Tuesday, August 29, 2017

The 2017 quince harvest and a few old baking books

My quince stays yellow -- was it ripe? It looked ripe.
Watching the news from Houston has been so sad. It’s inspiring and heartening to see ordinary people being decent, even heroic, in a crisis, but also, as I said, sad. Every citizen in a boat rescuing dogs and old women in Texas has been demonstrating more concern for fellow countrymen than that petty, divisive gargoyle in the White House. Every middle-class American who picked up a phone and donated $25 to the Red Cross is more generous. Our leaders are beneath us.

And then Kim Jong-un has to go and fire a missile over Japan. Isabel texted me that it was a beautiful day in Seoul and no one was “freaking out” and I told her I’m not freaking out either, which is true. Not thrilled, though.

In lighter news: Our quince tree bears more fruit every year and we got about ten pounds of knobby, fuzzy yellow quinces this summer. If you’re not interested in the culinary uses of Cydonia oblonga, with some asides about old baking books, you might want to sit this one out and spend a few minutes here instead.

I made three dishes with this year’s quinces and can recommend them all:

-Quince ginger cake from Jim Dodge’s American Baker. Dodge was the pastry chef at the Stanford Court Hotel in San Francisco for many years, and I’ve baked the hell out of his books, which I guess you could now call vintage. They’ve seldom disappointed me. American Baker is great, but I’m also going to plug Baking with Jim Dodge, which you can buy for peanuts on amazon. Worth every peanut and then some. The first recipe I ever made from Baking with Jim Dodge was a rhubarb-cherry meringue pie that I carried across New York City to a party in the summer of 1992. I was so excited — I’d tasted the filling and everyone was going to be in awe. I vividly recall sitting on the subway, peeking into whatever inadequate contraption I’d devised to transport a pie across Manhattan on a hot day, and watching the meringue leak, collapse, melt. The pie was soup by the time I got to the party. I was shocked that it hadn’t survived. I am now shocked that I was shocked. Meringue pie? On the subway? In summer? Bonehead.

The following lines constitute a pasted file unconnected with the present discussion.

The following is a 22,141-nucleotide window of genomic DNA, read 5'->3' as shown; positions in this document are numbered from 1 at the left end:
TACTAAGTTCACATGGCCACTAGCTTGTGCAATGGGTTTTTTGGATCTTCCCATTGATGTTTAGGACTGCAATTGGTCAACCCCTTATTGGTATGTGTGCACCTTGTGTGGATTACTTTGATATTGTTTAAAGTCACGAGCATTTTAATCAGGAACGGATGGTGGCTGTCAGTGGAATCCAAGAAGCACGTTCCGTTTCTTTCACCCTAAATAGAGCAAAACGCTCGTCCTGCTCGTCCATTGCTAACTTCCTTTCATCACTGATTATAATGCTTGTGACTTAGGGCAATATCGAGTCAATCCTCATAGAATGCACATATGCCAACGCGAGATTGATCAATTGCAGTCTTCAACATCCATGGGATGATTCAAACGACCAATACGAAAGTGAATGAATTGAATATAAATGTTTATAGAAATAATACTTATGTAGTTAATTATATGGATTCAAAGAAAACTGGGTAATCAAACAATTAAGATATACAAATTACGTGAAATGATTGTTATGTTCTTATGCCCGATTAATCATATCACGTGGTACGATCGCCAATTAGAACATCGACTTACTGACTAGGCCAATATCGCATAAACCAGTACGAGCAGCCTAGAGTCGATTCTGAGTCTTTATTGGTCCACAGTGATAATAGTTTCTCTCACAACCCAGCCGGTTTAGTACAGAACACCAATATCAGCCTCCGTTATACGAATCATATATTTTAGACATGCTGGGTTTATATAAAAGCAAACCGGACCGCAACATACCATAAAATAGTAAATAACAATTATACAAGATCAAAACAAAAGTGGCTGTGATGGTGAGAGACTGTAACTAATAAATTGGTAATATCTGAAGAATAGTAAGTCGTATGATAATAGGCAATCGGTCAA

Anyway, the recipe for the quince ginger cake comes from The American Baker. You shouldn’t go out and buy quinces just to make it, but if you’ve got a tree, you’ll enjoy this simple, brown, gingery cake. The recipe is here. I substituted Lyle’s golden syrup for the molasses, used fresh ginger rather than powdered, replaced buttermilk with yogurt. Not saying you should do any of those things, I just personally dislike molasses, prefer fresh ginger, and didn’t have buttermilk.

-Honey-stewed quinces from Richard Sax’s Classic Home Desserts, which is another treasure of a book, fat and friendly, packed with enticing vintage recipes. In fact I’d put this title just a notch above the Jim Dodge books. I flipped through my ravaged copy of Classic Home Desserts this morning and discovered I’ve made 72 recipes from its pages since the mid-1990s. What’s even more impressive is that there are at least 72 more that I would like to try. Omaha caramel bread pudding. Iowa custard pie. Jam roly poly. English brown bread ice cream. My favorite recipe from the book, an easy apple cake that I’ve made a half dozen times, is here.

Back to quinces: To stew them, you peel and core them, cut them up, saute in butter and some sugar, add white wine, honey and lemon juice. Simmer until tender. My quinces required quite a lot less cooking time and a bit more sugar than called for, but once I got the sweetness right they were great. Like cooked apples, but with a tangy bite. I ate some of the stewed quinces on yogurt and the rest I used to make. . . 

-The Coach House quince tart. This recipe, also from Classic Home Desserts, originated at the legendary Coach House restaurant in New York City, supposedly a favorite haunt of James Beard. (It closed in 1993 and was replaced by Mario Batali’s Babbo.) The Coach House was famous for its corn sticks, black bean soup, and mocha dacquoise, in addition to this quince tart. To make the tart, you spread some honey-stewed quinces over a rich, buttery crust, top with lattice strips, and bake. Serve with whipped cream or honey ice cream. I took this pretty dessert to my sister’s house on Sunday for family dinner and unless they were just being polite, everyone loved it. 

Mystery: James Beard also published a recipe for the Coach House quince tart, but it is completely different.